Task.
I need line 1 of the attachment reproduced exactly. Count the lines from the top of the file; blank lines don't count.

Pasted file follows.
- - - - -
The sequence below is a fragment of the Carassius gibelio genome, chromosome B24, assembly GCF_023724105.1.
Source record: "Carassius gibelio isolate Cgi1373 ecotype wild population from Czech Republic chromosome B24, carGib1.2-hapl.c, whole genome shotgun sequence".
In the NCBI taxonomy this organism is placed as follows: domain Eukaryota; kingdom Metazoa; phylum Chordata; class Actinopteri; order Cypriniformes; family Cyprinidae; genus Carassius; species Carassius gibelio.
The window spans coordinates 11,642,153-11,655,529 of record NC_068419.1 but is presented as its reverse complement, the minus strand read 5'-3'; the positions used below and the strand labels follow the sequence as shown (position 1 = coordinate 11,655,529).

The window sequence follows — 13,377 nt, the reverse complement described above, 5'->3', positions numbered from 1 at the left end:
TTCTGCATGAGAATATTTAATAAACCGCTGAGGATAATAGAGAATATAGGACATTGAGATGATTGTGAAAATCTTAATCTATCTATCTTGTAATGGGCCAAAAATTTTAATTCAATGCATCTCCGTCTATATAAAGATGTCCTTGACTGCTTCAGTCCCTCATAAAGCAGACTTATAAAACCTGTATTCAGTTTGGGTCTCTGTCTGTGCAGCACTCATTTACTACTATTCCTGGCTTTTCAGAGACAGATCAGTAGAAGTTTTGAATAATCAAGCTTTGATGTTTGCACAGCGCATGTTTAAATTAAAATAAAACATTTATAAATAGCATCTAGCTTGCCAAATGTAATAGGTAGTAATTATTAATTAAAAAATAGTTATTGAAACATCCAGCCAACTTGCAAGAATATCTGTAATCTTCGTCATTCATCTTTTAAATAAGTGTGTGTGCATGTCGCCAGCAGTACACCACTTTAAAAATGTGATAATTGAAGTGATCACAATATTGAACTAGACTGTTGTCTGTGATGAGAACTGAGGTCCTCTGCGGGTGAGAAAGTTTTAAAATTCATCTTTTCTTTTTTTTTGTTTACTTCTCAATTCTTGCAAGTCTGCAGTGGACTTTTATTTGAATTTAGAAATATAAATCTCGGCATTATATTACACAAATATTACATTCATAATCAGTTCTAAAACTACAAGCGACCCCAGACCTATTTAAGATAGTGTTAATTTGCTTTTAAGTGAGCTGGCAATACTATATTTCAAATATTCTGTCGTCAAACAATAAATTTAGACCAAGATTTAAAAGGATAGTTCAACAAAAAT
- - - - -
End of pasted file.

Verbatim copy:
The sequence below is a fragment of the Carassius gibelio genome, chromosome B24, assembly GCF_023724105.1.